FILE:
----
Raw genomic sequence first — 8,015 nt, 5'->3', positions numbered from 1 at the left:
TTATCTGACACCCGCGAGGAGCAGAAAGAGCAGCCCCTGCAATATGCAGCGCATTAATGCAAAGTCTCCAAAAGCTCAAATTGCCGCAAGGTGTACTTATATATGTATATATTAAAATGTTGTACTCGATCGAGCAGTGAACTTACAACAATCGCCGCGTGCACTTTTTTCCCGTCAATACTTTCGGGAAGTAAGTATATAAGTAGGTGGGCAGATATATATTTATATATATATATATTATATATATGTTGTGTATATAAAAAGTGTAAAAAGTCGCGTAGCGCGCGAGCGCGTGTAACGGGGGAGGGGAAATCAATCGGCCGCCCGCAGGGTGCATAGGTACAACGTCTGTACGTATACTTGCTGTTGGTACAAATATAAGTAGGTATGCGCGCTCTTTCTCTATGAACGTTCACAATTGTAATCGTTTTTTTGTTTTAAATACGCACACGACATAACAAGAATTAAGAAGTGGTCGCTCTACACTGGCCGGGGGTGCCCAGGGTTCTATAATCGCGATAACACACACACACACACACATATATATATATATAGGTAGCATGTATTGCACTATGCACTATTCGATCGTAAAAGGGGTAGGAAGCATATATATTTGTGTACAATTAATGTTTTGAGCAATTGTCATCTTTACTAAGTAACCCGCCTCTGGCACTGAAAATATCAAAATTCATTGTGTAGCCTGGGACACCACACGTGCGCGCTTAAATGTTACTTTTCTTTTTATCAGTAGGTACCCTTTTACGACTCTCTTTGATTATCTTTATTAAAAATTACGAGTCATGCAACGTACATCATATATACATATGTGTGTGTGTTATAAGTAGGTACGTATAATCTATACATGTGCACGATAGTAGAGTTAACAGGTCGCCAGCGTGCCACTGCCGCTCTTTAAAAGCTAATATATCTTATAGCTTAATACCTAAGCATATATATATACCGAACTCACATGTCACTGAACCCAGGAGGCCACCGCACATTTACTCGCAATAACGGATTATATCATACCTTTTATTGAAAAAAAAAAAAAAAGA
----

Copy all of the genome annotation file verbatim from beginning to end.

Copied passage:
Raw genomic sequence first — 8,015 nt, 5'->3', positions numbered from 1 at the left:
TTATCTGACACCCGCGAGGAGCAGAAAGAGCAGCCCCTGCAATATGCAGCGCATTAATGCAAAGTCTCCAAAAGCTCAAATTGCCGCAAGGTGTACTTATATATGTATATATTAAAATGTTGTACTCGATCGAGCAGTGAACTTACAACAATCGCCGCGTGCACTTTTTTCCCGTCAATACTTTCGGGAAGTAAGTATATAAGTAGGTGGGCAGATATATATTTATATATATATATATTATATATATGTTGTGTATATAAAAAGTGTAAAAAGTCGCGTAGCGCGCGAGCGCGTGTAACGGGGGAGGGGAAATCAATCGGCCGCCCGCAGGGTGCATAGGTACAACGTCTGTACGTATACTTGCTGTTGGTACAAATATAAGTAGGTATGCGCGCTCTTTCTCTATGAACGTTCACAATTGTAATCGTTTTTTTGTTTTAAATACGCACACGACATAACAAGAATTAAGAAGTGGTCGCTCTACACTGGCCGGGGGTGCCCAGGGTTCTATAATCGCGATAACACACACACACACACACATATATATATATATAGGTAGCATGTATTGCACTATGCACTATTCGATCGTAAAAGGGGTAGGAAGCATATATATTTGTGTACAATTAATGTTTTGAGCAATTGTCATCTTTACTAAGTAACCCGCCTCTGGCACTGAAAATATCAAAATTCATTGTGTAGCCTGGGACACCACACGTGCGCGCTTAAATGTTACTTTTCTTTTTATCAGTAGGTACCCTTTTACGACTCTCTTTGATTATCTTTATTAAAAATTACGAGTCATGCAACGTACATCATATATACATATGTGTGTGTGTTATAAGTAGGTACGTATAATCTATACATGTGCACGATAGTAGAGTTAACAGGTCGCCAGCGTGCCACTGCCGCTCTTTAAAAGCTAATATATCTTATAGCTTAATACCTAAGCATATATATATACCGAACTCACATGTCACTGAACCCAGGAGGCCACCGCACATTTACTCGCAATAACGGATTATATCATACCTTTTATTGAAAAAAAAAAAAAAAGA